Rooting for the underdog is a satisfying endeavor, especially when the purported villain is a multinational pharmaceutical company. That means most readers will want to root for Henryk Behr, resident of a small town in Scotland. In his book, he explains the sudden ruination of his health during September 2010 after he ingested two capsules of L-Tryptophan he had ordered from a British company named Biovea, which sold the genetically engineered substance for a company called Source Naturals.
Behr, a happily married man, father of a young son, and caretaker of elderly parents, decided to ingest the medicine due to a slight heart arrhythmia, occasional shortness of breath and a stiff neck muscle. Almost immediately, he says, he stopped sleeping well (averaging about two hours per night), found playing with his son too painful because every body part ached, could no longer perform sexually or even concentrate on television –and, thus, mostly sat on a couch in agony.
Determined to uncover what had crippled him, Behr somehow worked through the agony to research his alarming condition. He decided he had contracted the rare autoimmune condition Eosinophilia Myalgia Syndrome. Persuaded that the medicine was the only possible cause, Behr began writing his medical expose/memoir. In the short time since, he has attempted to gather copious information, some of it highly complex, as well as decipher the scientific validity of that information. While the book does a good job of explaining EMS, it becomes problematic when insisting that the capsules are the cause of this illness.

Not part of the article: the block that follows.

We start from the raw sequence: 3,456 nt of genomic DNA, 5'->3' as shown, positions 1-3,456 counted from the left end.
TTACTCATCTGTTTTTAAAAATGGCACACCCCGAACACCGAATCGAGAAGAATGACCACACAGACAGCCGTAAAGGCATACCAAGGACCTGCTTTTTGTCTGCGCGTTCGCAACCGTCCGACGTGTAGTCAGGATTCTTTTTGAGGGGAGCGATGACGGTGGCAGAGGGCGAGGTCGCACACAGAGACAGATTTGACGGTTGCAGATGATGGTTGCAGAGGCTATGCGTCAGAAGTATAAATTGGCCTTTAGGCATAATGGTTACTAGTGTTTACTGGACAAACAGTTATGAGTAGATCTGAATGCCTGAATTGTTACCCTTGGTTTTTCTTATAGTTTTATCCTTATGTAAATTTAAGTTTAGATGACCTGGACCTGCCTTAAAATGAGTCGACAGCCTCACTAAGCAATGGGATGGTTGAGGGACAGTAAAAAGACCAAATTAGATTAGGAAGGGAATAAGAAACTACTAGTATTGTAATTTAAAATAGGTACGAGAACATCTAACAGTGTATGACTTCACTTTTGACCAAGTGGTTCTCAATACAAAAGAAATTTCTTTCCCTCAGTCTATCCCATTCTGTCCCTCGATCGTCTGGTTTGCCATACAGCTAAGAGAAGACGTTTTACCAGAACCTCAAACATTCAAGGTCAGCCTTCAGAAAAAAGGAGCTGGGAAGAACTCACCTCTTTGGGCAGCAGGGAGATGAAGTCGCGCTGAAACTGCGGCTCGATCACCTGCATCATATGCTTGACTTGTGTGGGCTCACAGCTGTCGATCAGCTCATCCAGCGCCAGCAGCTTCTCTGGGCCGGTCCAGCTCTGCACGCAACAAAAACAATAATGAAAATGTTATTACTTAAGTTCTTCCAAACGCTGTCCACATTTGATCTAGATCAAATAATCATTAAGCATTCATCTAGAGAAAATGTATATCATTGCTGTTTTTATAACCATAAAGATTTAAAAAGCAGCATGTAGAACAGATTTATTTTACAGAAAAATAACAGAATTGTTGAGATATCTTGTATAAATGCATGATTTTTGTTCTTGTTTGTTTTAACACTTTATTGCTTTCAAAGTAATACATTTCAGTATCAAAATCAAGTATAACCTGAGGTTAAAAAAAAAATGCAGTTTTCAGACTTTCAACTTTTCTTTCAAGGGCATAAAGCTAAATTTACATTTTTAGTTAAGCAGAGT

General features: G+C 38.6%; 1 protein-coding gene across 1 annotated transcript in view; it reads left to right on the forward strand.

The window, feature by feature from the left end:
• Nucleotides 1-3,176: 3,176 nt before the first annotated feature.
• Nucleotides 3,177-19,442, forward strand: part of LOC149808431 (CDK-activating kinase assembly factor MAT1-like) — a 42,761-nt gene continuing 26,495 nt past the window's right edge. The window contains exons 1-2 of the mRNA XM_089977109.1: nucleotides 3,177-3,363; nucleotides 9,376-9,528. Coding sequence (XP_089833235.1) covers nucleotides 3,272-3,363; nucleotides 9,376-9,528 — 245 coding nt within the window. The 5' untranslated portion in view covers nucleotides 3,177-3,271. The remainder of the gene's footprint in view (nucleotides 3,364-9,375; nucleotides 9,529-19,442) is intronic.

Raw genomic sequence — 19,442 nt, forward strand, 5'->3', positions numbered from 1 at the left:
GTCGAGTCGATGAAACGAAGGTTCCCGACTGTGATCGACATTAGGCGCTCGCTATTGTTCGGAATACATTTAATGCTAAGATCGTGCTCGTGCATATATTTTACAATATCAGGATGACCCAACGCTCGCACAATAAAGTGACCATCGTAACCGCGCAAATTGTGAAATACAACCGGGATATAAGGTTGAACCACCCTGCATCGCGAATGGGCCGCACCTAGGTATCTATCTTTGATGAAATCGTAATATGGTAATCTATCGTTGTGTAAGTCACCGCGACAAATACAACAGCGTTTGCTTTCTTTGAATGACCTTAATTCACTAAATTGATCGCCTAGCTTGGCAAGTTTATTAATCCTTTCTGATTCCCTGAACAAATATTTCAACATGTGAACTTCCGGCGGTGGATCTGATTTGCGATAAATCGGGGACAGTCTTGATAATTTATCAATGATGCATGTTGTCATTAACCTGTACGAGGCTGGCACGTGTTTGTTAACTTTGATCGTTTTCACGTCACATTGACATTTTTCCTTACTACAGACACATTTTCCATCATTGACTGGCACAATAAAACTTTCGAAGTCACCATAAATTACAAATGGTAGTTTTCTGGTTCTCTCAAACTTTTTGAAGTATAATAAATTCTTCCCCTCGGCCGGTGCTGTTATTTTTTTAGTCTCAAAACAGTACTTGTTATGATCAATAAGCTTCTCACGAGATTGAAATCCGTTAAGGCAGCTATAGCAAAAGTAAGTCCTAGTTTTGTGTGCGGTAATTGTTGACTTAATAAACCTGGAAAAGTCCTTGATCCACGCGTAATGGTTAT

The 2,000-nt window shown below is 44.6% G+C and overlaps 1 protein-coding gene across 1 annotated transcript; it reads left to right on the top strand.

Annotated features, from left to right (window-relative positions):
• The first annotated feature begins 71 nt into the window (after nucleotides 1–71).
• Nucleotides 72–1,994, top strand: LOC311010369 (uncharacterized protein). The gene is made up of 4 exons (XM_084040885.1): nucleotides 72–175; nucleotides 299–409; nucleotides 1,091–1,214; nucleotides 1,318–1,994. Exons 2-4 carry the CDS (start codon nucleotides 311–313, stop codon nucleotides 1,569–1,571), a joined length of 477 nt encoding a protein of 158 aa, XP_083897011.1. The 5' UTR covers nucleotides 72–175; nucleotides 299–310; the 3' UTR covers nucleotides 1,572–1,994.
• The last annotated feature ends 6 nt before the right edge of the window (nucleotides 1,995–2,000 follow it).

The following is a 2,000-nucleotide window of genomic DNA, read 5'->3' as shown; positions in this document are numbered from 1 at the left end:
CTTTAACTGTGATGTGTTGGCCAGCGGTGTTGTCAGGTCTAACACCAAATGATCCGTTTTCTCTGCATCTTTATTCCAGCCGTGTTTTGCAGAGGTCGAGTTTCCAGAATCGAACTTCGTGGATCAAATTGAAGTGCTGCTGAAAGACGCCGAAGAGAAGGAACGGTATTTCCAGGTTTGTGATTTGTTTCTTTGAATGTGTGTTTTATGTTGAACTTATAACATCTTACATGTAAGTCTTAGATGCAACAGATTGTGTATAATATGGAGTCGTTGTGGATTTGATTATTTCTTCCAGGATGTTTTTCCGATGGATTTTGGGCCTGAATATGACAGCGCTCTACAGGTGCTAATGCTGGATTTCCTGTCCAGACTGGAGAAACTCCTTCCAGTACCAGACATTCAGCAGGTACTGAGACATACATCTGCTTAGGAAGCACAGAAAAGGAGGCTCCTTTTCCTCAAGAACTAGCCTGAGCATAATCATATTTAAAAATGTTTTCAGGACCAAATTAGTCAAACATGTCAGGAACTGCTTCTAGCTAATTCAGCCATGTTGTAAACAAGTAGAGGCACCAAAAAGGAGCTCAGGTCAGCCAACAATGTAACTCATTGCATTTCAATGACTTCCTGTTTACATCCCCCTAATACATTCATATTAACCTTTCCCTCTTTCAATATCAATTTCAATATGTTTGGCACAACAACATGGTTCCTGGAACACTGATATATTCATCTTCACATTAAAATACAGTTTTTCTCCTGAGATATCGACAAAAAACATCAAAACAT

The trouble is, Behr offers no credible evidence. His reasoning is unreliably inductive: he started feeling awful shortly after ingesting two capsules; no other cause is apparent, thus the capsules must be responsible. Perhaps Behr’s conclusion is correct. A painstaking, dispassionate reading of this passionate book, however, offers nothing to substantiate that hypothesis.
Behr’s lack of writing skills further hampers his cause: the book has little organizational structure, consisting primarily of reprinted email correspondence, much of which cannot be clearly understood due to the absence of clear antecedents. Furthermore, almost every page contains flawed grammar, poor word choices and incorrect punctuation.
Behr’s pain – psychological and physical – is palpable in his book. Unfortunately, that pain does not translate into an effective indictment of those who manufacture and market the product Behr feels certain has ruined his life.
Also available as a hardcover and ebook.